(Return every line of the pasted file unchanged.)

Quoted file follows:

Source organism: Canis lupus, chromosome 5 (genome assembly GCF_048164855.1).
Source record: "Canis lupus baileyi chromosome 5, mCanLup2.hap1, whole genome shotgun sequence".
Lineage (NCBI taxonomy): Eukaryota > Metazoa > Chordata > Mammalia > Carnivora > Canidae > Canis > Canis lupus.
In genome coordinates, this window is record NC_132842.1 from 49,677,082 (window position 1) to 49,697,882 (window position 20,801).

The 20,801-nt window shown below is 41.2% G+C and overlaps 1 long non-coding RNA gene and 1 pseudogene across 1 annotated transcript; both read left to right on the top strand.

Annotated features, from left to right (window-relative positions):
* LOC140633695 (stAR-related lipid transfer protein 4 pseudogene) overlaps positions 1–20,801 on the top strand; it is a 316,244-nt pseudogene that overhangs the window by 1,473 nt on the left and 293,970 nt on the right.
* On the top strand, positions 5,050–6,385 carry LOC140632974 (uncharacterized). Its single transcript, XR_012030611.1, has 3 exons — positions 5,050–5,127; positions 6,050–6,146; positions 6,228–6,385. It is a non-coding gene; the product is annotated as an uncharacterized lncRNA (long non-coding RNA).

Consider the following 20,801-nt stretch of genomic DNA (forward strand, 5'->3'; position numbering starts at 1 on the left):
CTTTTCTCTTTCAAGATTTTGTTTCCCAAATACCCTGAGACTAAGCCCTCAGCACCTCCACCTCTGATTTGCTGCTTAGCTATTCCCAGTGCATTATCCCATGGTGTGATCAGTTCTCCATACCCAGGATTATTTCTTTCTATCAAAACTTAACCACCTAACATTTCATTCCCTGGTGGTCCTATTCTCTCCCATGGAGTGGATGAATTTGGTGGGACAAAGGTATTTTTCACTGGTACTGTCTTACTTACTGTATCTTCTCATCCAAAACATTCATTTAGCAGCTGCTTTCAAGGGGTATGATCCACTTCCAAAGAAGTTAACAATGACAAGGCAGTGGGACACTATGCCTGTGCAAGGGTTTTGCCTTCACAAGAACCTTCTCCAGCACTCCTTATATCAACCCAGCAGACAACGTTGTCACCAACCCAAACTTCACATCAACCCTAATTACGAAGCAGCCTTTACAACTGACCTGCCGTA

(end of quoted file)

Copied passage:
Source organism: Canis lupus, chromosome 5 (genome assembly GCF_048164855.1).
Source record: "Canis lupus baileyi chromosome 5, mCanLup2.hap1, whole genome shotgun sequence".
Lineage (NCBI taxonomy): Eukaryota > Metazoa > Chordata > Mammalia > Carnivora > Canidae > Canis > Canis lupus.
In genome coordinates, this window is record NC_132842.1 from 49,677,082 (window position 1) to 49,697,882 (window position 20,801).

The 20,801-nt window shown below is 41.2% G+C and overlaps 1 long non-coding RNA gene and 1 pseudogene across 1 annotated transcript; both read left to right on the top strand.

Annotated features, from left to right (window-relative positions):
* LOC140633695 (stAR-related lipid transfer protein 4 pseudogene) overlaps positions 1–20,801 on the top strand; it is a 316,244-nt pseudogene that overhangs the window by 1,473 nt on the left and 293,970 nt on the right.
* On the top strand, positions 5,050–6,385 carry LOC140632974 (uncharacterized). Its single transcript, XR_012030611.1, has 3 exons — positions 5,050–5,127; positions 6,050–6,146; positions 6,228–6,385. It is a non-coding gene; the product is annotated as an uncharacterized lncRNA (long non-coding RNA).

Consider the following 20,801-nt stretch of genomic DNA (forward strand, 5'->3'; position numbering starts at 1 on the left):
CTTTTCTCTTTCAAGATTTTGTTTCCCAAATACCCTGAGACTAAGCCCTCAGCACCTCCACCTCTGATTTGCTGCTTAGCTATTCCCAGTGCATTATCCCATGGTGTGATCAGTTCTCCATACCCAGGATTATTTCTTTCTATCAAAACTTAACCACCTAACATTTCATTCCCTGGTGGTCCTATTCTCTCCCATGGAGTGGATGAATTTGGTGGGACAAAGGTATTTTTCACTGGTACTGTCTTACTTACTGTATCTTCTCATCCAAAACATTCATTTAGCAGCTGCTTTCAAGGGGTATGATCCACTTCCAAAGAAGTTAACAATGACAAGGCAGTGGGACACTATGCCTGTGCAAGGGTTTTGCCTTCACAAGAACCTTCTCCAGCACTCCTTATATCAACCCAGCAGACAACGTTGTCACCAACCCAAACTTCACATCAACCCTAATTACGAAGCAGCCTTTACAACTGACCTGCCGTA